Water formation by reaction of H2 and O on silicate surfaces as a first step towards generation of interstellar ice mantles is possible thanks to the activation of H2 due to interacting with Fe2+ ions and accelerated by quantum tunnelling effects

Water is the most abundant molecule in the solid state of the interstellar medium, and its presence is critically important for life in space. Interstellar water is thought to be effectively synthesised by reactions occurring on the surfaces of interstellar grains, as gas-phase reactions are not efficient enough to justify its high abundance. In the present work, DFT simulations have been performed to investigate the formation of interstellar water through the O + H2 → H2O reaction on olivinic silicate surfaces that contain Fe2+ cations. The surfaces have been modeled adopting both periodic and cluster approaches. This study focuses on: (i) the stability of the surface models as a function of the electronic states (i.e., quintuplet, triplet and singlet) arising from the presence of the Fe2+ centers, (ii) the adsorption of H2 on the silicate surfaces and its likely activation due to the Fe2+/H2 interactions, and (iii) characterising the energy profiles of the H2O formation reaction complemented with kinetics that include tunneling effects. The results indicate that quintuplet is the most stable electronic state in all the bare surface models. H2 adsorption, however, does not show a clear trend on the relative stabilities of the H2/surface complexes with the electronic states, which is in general more favourable on singlet state surfaces. Finally, reactions simulated on the periodic surfaces show elementary high energy barriers but the reaction is kinetically feasible (considering the long lifetime of interstellar clouds) due to the dominance of tunnelling. In contrast, in the nanocluster models, tunneling effects cannot contribute due to the presence of endoenergetic elementary steps. It is predicted that the reactions on the nanoclusters are only possible if the energy released during the adsorption of the O atom is used to overcome the energy barriers.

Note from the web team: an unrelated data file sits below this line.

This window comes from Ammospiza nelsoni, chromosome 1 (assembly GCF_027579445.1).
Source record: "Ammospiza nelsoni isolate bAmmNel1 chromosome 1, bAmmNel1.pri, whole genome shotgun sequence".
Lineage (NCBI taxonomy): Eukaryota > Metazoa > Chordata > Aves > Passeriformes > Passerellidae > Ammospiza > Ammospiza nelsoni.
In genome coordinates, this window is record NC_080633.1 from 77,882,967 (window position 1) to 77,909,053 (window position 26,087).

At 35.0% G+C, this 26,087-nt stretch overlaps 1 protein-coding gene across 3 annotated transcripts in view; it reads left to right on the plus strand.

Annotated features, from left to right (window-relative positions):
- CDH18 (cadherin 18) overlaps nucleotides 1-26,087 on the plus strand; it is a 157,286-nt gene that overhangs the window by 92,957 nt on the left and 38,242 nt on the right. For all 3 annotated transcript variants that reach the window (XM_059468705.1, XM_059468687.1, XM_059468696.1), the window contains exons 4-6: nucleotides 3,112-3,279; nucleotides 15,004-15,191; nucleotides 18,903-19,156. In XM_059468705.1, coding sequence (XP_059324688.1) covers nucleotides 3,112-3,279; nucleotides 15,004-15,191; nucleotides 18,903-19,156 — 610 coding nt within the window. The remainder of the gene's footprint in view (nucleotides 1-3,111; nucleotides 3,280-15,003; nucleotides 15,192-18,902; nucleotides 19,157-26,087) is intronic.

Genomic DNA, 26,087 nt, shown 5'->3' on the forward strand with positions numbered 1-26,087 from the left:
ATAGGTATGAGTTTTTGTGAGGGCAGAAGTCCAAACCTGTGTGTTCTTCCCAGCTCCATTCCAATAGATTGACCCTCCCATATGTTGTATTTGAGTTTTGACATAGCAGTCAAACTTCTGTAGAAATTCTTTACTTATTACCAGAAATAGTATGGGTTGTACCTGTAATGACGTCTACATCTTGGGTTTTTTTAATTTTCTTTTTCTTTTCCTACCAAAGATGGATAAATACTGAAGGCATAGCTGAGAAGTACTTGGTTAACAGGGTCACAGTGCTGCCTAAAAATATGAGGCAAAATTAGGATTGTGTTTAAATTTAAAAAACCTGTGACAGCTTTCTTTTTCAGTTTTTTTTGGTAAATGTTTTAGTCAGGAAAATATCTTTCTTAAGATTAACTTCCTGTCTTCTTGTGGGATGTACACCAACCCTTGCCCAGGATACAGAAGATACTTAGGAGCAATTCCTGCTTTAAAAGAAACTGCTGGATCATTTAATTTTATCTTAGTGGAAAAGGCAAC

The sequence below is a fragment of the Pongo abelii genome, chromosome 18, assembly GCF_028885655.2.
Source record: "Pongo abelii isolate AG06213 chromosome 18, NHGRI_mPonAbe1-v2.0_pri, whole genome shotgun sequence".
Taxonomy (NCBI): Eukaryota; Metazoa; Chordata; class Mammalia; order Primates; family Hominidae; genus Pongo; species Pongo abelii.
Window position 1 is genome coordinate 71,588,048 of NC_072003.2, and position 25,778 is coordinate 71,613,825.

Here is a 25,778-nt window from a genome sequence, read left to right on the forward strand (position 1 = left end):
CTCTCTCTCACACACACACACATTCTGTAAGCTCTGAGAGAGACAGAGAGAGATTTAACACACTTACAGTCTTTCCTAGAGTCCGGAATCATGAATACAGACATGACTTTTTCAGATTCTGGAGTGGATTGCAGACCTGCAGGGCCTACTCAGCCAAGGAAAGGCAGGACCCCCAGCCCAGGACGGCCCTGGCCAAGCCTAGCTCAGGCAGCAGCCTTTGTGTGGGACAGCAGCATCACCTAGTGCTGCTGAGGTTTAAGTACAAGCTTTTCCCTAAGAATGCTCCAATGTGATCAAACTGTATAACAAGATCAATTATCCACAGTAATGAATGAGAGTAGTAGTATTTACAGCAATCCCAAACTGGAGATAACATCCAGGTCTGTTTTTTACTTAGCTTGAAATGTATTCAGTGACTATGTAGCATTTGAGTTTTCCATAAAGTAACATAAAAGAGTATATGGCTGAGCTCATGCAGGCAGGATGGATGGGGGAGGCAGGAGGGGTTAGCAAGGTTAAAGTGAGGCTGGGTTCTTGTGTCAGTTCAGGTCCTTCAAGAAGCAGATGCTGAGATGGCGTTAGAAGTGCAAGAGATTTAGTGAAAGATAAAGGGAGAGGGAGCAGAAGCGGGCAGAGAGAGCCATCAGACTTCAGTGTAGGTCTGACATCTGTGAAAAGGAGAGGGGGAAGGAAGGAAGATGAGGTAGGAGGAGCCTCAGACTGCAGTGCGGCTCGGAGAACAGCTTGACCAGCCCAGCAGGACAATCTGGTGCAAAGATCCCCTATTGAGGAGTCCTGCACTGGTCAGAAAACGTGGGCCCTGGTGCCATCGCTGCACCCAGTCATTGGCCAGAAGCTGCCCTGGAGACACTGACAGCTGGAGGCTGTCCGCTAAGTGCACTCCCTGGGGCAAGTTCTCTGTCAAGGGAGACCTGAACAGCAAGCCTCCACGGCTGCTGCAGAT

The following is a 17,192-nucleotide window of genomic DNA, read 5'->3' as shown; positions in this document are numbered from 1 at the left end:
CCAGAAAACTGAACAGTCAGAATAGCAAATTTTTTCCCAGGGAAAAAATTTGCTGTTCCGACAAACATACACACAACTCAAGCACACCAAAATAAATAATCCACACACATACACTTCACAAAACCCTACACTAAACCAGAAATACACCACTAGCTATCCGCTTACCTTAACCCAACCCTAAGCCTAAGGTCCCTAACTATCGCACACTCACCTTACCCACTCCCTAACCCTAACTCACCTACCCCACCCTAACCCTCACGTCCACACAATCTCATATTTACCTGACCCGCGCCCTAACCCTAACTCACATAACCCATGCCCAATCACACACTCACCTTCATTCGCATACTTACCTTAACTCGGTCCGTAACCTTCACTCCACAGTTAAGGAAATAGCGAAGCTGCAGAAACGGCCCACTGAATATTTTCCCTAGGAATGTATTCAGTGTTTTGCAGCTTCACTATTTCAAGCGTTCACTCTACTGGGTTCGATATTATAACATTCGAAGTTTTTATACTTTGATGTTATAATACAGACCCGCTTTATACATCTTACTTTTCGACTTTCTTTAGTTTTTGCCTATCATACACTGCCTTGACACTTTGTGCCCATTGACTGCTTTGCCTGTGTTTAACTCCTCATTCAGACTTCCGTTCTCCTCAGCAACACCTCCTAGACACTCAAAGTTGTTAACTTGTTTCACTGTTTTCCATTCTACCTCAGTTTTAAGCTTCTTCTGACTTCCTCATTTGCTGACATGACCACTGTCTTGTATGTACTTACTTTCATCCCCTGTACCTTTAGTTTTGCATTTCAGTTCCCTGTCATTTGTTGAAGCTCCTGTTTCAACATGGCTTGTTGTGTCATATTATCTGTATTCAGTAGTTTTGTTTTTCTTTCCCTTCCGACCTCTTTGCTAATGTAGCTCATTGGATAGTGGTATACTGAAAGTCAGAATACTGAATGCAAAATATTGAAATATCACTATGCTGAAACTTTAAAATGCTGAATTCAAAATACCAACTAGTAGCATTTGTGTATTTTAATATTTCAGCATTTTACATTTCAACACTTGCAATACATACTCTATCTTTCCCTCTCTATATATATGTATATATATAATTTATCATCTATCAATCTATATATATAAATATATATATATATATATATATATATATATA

This work has been published in Physical Chemistry Chemical Physics.

Link to the article as open access in PCCP: https://pubs-rsc-org.are.uab.cat/en/content/articlelanding/2022/cp/d2cp04051d